As an average Steelers fan, I am rarely satisfied with the Pittsburgh Steelers special teams play. I expect them to score on every return or at least have a huge chunk of yardage gained on the return. When Diontae Johnson broke away for an 85-yard punt return that opened the scoring against the Arizona Cardinals last season, I was ecstatic. It turns out that Diontae was the 16th Steeler to return a punt for a touchdown. The touchdown was the 27th punt return to go the distance for the Steelers since 1933 according to the Pro Football Reference. Maybe my expectations are too high, that equates to the Steelers returning one punt for a touchdown every 3.2 seasons.
Steelers Top Punt Returners
Antonio Brown and Antwan Randle El lead the team with four career punts returned for touchdowns apiece. Those two are second and third on the Steelers all-time punts returned with 186 and 182 returns, respectively. Rod Woodson tops the Steelers career list with 257 returns with two going the distance. Louie Lipps and Ray Mathews, a stalwart from the 50’s, returned three punts for touchdowns each. Most Steelers fans have heard of all those players even old-timer Mathews.
The Steelers media guide identifies Louie Lipps with the highest career punt return average (minimum 75 returns) with a gaudy 11.3 yard per return average. Hank Poteat is second at 10.3 yards per return. If we place the minimum at 52 returns, Bullet Bill Dudley would lead with 13.0 yards per punt return.
Diontae Johnson’s 85-yard return came close to setting a club record but was five yards short. The record remains in the hands of Brady Keys who returned a punt for 90 yards back in 1964. But he failed to score a touchdown on that play. This factoid aroused my curiosity. A team record 90-yard punt return that did not result in a score. I had to research what happened and learn more about former Steeler Brady Keys.
The Steelers were down 21-20 to the New York Giants in the fourth quarter early in the 1964 season. Earlier in the game, defensive lineman John Baker helped the Steelers cause by knocking hall of fame quarterback Y.A. Tittle out of the game. The photograph of Tittle on his knees in the endzone with blood streaming down his face is a famous image from those gritty days of football but I digress. Keys fielded a Giants punt at the nine-yard line. In his words from a Pittsburgh Press article, “I should have made a fair catch because they were so close to me, but I gambled I could get away.”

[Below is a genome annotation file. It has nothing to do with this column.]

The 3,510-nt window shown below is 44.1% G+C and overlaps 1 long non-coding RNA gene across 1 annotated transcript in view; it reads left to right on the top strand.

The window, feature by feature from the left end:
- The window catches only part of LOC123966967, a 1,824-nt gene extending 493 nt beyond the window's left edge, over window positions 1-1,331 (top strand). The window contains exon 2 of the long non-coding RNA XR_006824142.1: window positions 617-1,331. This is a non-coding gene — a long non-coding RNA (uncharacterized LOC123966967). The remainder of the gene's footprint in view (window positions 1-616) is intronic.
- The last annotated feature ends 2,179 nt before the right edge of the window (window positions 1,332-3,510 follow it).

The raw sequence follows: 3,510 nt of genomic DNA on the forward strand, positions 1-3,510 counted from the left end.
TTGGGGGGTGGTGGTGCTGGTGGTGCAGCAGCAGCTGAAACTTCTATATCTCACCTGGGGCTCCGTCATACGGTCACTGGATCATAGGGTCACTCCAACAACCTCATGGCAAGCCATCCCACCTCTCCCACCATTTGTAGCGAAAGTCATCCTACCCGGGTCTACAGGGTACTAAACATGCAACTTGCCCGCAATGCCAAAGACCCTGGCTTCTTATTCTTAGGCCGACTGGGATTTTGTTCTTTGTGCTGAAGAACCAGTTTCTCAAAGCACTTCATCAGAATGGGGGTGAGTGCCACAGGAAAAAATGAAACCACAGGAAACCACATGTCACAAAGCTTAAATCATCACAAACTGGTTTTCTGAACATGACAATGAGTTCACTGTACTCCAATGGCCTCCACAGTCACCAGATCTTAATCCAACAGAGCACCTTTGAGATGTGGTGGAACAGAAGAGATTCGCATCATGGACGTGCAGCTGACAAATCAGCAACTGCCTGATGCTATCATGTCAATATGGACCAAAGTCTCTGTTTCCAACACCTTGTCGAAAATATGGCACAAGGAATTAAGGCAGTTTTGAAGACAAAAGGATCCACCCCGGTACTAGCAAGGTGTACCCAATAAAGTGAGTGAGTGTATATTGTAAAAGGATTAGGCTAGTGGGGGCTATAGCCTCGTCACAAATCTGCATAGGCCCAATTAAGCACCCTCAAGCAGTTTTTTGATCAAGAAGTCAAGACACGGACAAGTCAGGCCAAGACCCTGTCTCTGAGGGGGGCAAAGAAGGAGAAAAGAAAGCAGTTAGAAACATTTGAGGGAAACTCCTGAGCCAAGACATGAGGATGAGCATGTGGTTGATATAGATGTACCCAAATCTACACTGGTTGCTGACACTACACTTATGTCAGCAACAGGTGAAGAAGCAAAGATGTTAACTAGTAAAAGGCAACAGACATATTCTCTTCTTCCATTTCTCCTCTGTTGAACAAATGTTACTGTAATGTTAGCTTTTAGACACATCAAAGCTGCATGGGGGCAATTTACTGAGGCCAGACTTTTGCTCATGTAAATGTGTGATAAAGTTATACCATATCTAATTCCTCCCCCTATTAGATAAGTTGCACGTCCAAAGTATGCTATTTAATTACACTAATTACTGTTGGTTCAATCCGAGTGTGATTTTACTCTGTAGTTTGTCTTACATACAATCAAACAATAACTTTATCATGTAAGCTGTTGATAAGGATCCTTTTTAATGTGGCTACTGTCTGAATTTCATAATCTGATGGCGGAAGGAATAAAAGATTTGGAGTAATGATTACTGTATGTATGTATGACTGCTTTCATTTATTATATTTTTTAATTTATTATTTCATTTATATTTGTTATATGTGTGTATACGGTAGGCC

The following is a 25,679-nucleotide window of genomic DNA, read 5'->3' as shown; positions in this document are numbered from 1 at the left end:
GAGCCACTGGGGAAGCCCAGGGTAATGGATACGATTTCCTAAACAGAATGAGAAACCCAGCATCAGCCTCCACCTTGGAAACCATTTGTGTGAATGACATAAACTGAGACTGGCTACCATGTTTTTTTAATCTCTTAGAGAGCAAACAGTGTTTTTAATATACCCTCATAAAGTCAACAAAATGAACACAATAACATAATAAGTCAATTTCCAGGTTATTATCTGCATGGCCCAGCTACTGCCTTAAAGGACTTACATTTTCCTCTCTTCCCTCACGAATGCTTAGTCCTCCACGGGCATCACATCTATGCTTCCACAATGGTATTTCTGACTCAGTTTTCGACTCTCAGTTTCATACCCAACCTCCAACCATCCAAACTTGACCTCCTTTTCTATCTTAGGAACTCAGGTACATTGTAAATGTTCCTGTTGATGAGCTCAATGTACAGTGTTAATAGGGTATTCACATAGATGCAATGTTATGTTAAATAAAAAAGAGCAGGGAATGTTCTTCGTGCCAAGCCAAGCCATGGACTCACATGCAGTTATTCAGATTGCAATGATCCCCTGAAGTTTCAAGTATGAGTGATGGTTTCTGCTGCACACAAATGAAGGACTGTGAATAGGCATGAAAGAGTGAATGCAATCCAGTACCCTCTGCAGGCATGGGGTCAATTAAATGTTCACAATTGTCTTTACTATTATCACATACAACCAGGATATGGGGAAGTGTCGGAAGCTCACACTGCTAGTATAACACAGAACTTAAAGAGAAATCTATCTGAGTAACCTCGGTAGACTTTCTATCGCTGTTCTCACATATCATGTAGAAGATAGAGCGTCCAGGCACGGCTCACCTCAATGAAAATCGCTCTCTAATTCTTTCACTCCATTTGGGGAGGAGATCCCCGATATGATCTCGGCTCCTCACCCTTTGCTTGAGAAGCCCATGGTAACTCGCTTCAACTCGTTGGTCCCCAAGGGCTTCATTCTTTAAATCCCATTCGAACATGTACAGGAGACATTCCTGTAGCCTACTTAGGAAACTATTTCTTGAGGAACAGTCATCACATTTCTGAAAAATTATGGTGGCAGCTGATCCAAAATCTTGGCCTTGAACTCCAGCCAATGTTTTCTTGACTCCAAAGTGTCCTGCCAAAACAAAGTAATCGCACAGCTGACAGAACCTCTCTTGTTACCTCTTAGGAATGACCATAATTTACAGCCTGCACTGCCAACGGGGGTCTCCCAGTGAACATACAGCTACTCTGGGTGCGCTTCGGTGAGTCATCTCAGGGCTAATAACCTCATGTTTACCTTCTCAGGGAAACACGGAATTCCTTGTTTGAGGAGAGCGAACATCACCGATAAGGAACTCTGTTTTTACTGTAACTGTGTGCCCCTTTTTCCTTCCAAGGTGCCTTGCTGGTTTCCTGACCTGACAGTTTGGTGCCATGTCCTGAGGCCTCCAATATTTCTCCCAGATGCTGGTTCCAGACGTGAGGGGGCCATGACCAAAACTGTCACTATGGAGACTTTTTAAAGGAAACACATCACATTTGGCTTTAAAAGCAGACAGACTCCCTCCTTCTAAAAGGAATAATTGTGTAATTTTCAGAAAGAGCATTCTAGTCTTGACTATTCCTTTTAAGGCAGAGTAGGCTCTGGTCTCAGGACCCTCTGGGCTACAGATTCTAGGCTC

Several key blocks spung him and he had a blocker escorting him downfield, but he outran his support and the Giants Joe Morrison dragged him down just one yard shy of the goal line. The Press article observed that blocker Clendon Thomas “had a shot” at taking Morrison out of the play but according to Keys he didn’t slow down because “I didn’t want Clendon to clip him” The Giants scored a field goal but the touchdown after Keys big return kept the Steelers in front for a final 27-24 win. Keys also contributed an interception ending a drive near the end of the first half which also contributed to the win.
Keys 1964 return broke his own record from the year before with an 82-yard return in a 31-0 victory over the same New York Giants. He also missed a touchdown by one yard after being forced out of bounds just before hitting pay dirt on this return. His play as a returner and defensively where he started 80 of 85 games played wearing the black and gold intercepting 14 passes and recovering five fumbles places him number 126 on this average Steelers fans all-time Steelers list.
His Life’s Work
Following football, Brady Keys went into business owning fast food restaurants, real estate and even interest in a couple oil wells. Bill Austin traded Keys one year after a pro bowl season citing mental mistakes. Keys’ relationship with the city of Pittsburgh had good and bad aspects. Another Pittsburgh Press retrospective article, reported “Keys called Austin a ‘very prejudice man,’ and said racial problems he encountered trying to buy a house in Upper Saint Clair were ‘devastating.’”
However, Keys credited Art Rooney with both financial and his business philosophy. Keys said, “The first nickel I got came from Mr. Art Rooney. I owe all my success to that man. He loaned me money and wouldn’t let me pay him back. His philosophy is my philosophy.”
Brady Keys attended the first four super bowls won by the Steelers. Unfortunately, he did not live to see Diontae Johnson’s punt return for a touchdown. He died following a stroke in October 2017. Keys was quoted in one of his obituaries about his business motivation which was a desire to “to take care of people who have helped me get where I am….” A worthy pursuit by a worthy individual. Here We go.
I always like to include some music. Here is Brother Can You Spare a Dime by Al Jolson.